2 Introduction These web-based training modules are intended to assist families and professionals in accessing important information about supporting individuals with problem behavior. The modules take about 1-1.5 hours to complete and can be accessed from any computer with internet capability. Note on module: Working Draft - Not to be downloaded, copied, or disseminated in any manner without the express permission of Florida's PBS Project and DOE/BEES. If you have any difficulty accessing the website please contact firstname.lastname@example.org@fmhi.usf.edu for more assistance. We hope that you will find the information in these modules useful and accessible.
3 Introduction Objectives: By completing this initial training module in Collaborative Teaming and Person-Centered Planning, team members will be able to identify the following: Steps of Florida's PBS process Common Characteristics of PBS Different roles on the support team Steps of the person-centered planning (PCP) process Themes, goals, and action steps of a PCP Process Ways to plan effective PCP meetings
4 Positive Behavior Support (PBS) Training Modules This is the first of four PBS training modules. 1. Collaborative Teaming and Person-Centered Planning The other modules should be taken in the following order: 2. Functional Behavior Assessment 3. Instructional Issues and Strategies 4. Developing, Implementing, and Evaluating PBS Plans These modules are designed to support a team as they go through a Positive Behavior Support process with a child or adult with problem behaviors. Let's begin with the first module by reviewing the goal of Florida's PBS Project and the definition of Positive Behavior Support.
5 The PBS Process
6 Florida’s PBS Project The goal of Florida’s PBS Project is to provide families and agencies with training, support, and technical assistance These activities help support children or adults with problem behavior as they learn more appropriate behaviors and attain important quality of life goals through a person-centered, collaborative teaming approach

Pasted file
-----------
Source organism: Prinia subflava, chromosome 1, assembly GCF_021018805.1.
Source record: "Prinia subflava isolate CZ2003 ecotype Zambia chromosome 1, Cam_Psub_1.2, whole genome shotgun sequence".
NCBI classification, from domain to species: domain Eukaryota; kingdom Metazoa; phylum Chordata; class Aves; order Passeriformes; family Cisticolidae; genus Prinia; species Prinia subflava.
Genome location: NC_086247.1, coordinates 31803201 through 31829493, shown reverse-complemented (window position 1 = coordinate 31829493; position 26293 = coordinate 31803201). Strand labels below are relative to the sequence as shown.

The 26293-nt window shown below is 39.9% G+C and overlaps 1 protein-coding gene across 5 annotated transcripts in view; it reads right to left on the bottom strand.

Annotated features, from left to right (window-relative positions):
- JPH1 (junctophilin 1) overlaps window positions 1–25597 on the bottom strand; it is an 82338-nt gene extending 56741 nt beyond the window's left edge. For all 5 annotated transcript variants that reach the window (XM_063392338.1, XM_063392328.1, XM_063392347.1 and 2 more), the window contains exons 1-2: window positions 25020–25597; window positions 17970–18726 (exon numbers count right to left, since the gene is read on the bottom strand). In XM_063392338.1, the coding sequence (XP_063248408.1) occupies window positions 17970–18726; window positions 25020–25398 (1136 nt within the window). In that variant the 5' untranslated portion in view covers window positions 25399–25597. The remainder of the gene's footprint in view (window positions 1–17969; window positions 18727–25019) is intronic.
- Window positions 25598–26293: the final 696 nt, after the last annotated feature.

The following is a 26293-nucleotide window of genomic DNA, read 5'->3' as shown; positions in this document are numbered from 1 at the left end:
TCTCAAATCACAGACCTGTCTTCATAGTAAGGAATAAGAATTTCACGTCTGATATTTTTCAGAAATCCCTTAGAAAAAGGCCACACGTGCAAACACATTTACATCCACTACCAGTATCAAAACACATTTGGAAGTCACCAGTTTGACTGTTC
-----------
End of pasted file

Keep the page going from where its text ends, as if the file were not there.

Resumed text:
7 Training Format Florida's PBS Project is available to provide training and technical assistance activities to the teams and participants at each training site. Training and technical assistance activities will include the following: A series of four 1 hour overviews of critical issues and activities involved in the PBS approach accessible by the web or in person Preparation of the team to better understand and participate in the critical PBS technical assistance activities A series of team meetings to plan and implement the critical activities in a PBS approach
8 What is Positive Behavior Support? A values-based, empirically valid approach for resolving problem behaviors and helping people lead enhanced lifestyles A collaborative team approach that results in an individualized support plan A new applied science of behavior change
9 Characteristics Positive Behavior Support may differ significantly from other approaches to addressing problem behavior. These differences are considerable and may include the following: PBS is assessment-based. Interventions are directly linked to environmental influences and a hypothesis concerning the function of the problem behavior PBS produces comprehensive plans, usually involving multiple interventions PBS is proactive, teaching alternative skills and adapting the environment PBS emphasizes lifestyle enhancement and inclusive settings as both the context for and long-range goals of intervention PBS reflects person-centered values that honor the dignity and preferences of the individual PBS is designed for use in everyday settings using typically available resources PBS takes a broad view of intervention success that includes –increases in the use of alternative skills, –Decreases in the incidence of challenging behavior, and –Improvements in quality of life